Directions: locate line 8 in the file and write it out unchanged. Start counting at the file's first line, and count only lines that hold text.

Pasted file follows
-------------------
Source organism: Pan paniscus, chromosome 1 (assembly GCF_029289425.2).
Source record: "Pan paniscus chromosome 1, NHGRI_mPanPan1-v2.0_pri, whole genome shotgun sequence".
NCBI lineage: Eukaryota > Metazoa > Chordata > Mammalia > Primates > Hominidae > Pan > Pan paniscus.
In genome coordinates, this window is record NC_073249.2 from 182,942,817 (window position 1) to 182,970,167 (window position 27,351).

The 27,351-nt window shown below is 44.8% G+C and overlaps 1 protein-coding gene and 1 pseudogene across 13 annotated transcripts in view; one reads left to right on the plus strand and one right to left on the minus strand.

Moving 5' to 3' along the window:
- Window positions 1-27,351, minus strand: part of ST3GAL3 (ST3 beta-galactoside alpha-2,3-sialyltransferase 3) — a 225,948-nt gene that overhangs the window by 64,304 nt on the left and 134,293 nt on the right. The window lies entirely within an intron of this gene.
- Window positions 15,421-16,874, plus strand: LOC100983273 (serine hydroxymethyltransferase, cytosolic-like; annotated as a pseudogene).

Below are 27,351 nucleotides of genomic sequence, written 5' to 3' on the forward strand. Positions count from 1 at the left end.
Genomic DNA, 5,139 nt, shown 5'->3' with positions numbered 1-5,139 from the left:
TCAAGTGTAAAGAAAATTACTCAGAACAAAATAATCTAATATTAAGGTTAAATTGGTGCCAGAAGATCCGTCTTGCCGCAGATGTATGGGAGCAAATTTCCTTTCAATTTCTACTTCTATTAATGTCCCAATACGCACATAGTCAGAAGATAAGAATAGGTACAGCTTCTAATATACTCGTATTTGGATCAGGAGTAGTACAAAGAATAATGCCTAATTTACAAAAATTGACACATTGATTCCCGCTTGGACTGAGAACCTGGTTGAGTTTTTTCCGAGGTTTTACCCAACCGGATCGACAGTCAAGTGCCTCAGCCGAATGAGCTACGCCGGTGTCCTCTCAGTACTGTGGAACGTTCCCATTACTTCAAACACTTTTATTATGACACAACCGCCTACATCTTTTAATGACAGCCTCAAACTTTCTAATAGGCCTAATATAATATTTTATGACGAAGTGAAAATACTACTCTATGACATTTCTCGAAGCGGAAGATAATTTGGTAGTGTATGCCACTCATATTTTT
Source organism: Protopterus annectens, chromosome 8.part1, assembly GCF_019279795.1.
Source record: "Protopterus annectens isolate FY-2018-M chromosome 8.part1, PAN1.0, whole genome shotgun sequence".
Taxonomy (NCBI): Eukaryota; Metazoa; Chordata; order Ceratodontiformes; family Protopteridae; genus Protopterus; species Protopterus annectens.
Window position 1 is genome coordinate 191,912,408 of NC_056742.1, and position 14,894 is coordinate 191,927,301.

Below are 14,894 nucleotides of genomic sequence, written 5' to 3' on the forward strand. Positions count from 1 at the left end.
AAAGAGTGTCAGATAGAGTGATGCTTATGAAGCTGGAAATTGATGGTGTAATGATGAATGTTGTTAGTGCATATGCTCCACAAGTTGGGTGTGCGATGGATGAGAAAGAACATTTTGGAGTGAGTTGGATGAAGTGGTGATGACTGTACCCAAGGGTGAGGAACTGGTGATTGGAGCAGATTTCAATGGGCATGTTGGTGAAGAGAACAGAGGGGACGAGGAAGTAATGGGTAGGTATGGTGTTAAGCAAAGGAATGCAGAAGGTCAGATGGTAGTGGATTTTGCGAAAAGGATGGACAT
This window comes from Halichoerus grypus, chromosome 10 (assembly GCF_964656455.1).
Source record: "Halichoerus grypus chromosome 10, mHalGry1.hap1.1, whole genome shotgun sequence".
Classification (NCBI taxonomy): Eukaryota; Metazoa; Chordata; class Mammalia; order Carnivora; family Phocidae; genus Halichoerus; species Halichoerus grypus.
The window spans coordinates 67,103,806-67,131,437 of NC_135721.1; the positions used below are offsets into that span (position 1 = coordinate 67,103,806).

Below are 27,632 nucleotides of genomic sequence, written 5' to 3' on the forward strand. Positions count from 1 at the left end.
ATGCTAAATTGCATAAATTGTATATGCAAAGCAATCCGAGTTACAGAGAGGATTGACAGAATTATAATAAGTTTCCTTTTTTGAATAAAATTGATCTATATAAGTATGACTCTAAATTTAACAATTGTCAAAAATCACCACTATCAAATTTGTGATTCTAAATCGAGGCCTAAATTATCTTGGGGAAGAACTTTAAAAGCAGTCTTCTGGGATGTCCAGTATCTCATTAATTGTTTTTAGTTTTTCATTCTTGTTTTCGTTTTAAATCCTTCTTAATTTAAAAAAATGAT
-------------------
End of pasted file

- Window positions 15,421-16,874, plus strand: LOC100983273 (serine hydroxymethyltransferase, cytosolic-like; annotated as a pseudogene).